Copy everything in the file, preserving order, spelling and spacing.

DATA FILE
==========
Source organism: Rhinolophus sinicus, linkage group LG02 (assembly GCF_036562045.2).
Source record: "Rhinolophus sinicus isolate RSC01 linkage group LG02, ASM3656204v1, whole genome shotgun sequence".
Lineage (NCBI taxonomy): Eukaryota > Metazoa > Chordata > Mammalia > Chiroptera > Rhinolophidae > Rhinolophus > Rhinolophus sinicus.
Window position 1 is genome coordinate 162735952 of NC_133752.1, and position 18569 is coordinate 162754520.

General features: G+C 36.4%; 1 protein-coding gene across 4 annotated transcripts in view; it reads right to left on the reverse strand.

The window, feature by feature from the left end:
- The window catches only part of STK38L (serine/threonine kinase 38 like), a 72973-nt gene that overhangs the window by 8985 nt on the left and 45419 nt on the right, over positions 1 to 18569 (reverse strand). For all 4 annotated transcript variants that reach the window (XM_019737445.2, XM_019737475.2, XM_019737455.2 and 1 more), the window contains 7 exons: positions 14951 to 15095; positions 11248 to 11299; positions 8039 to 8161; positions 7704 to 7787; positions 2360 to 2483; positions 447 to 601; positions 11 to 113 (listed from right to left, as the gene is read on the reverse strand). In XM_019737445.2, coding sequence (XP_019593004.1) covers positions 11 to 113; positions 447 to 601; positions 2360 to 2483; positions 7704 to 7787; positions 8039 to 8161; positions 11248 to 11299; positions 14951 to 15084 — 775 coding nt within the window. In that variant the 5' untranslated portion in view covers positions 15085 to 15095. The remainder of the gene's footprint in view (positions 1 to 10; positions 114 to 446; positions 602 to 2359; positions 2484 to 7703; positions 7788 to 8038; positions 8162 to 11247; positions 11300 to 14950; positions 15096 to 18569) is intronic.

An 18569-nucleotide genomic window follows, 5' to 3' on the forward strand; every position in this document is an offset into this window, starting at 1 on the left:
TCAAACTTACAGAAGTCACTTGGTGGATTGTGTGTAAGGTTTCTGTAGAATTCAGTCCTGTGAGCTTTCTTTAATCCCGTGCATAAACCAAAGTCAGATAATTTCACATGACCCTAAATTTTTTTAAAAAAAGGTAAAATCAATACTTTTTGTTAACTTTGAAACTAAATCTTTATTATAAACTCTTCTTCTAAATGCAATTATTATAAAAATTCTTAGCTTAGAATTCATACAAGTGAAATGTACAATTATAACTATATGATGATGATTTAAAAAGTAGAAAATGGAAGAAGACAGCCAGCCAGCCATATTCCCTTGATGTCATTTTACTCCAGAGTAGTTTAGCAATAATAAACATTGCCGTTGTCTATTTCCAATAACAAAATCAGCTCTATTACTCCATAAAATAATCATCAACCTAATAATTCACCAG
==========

Source organism: Rhinolophus sinicus, linkage group LG02 (assembly GCF_036562045.2).
Source record: "Rhinolophus sinicus isolate RSC01 linkage group LG02, ASM3656204v1, whole genome shotgun sequence".
Lineage (NCBI taxonomy): Eukaryota > Metazoa > Chordata > Mammalia > Chiroptera > Rhinolophidae > Rhinolophus > Rhinolophus sinicus.
Window position 1 is genome coordinate 162735952 of NC_133752.1, and position 18569 is coordinate 162754520.

General features: G+C 36.4%; 1 protein-coding gene across 4 annotated transcripts in view; it reads right to left on the reverse strand.

The window, feature by feature from the left end:
- The window catches only part of STK38L (serine/threonine kinase 38 like), a 72973-nt gene that overhangs the window by 8985 nt on the left and 45419 nt on the right, over positions 1 to 18569 (reverse strand). For all 4 annotated transcript variants that reach the window (XM_019737445.2, XM_019737475.2, XM_019737455.2 and 1 more), the window contains 7 exons: positions 14951 to 15095; positions 11248 to 11299; positions 8039 to 8161; positions 7704 to 7787; positions 2360 to 2483; positions 447 to 601; positions 11 to 113 (listed from right to left, as the gene is read on the reverse strand). In XM_019737445.2, coding sequence (XP_019593004.1) covers positions 11 to 113; positions 447 to 601; positions 2360 to 2483; positions 7704 to 7787; positions 8039 to 8161; positions 11248 to 11299; positions 14951 to 15084 — 775 coding nt within the window. In that variant the 5' untranslated portion in view covers positions 15085 to 15095. The remainder of the gene's footprint in view (positions 1 to 10; positions 114 to 446; positions 602 to 2359; positions 2484 to 7703; positions 7788 to 8038; positions 8162 to 11247; positions 11300 to 14950; positions 15096 to 18569) is intronic.

An 18569-nucleotide genomic window follows, 5' to 3' on the forward strand; every position in this document is an offset into this window, starting at 1 on the left:
TCAAACTTACAGAAGTCACTTGGTGGATTGTGTGTAAGGTTTCTGTAGAATTCAGTCCTGTGAGCTTTCTTTAATCCCGTGCATAAACCAAAGTCAGATAATTTCACATGACCCTAAATTTTTTTAAAAAAAGGTAAAATCAATACTTTTTGTTAACTTTGAAACTAAATCTTTATTATAAACTCTTCTTCTAAATGCAATTATTATAAAAATTCTTAGCTTAGAATTCATACAAGTGAAATGTACAATTATAACTATATGATGATGATTTAAAAAGTAGAAAATGGAAGAAGACAGCCAGCCAGCCATATTCCCTTGATGTCATTTTACTCCAGAGTAGTTTAGCAATAATAAACATTGCCGTTGTCTATTTCCAATAACAAAATCAGCTCTATTACTCCATAAAATAATCATCAACCTAATAATTCACCAG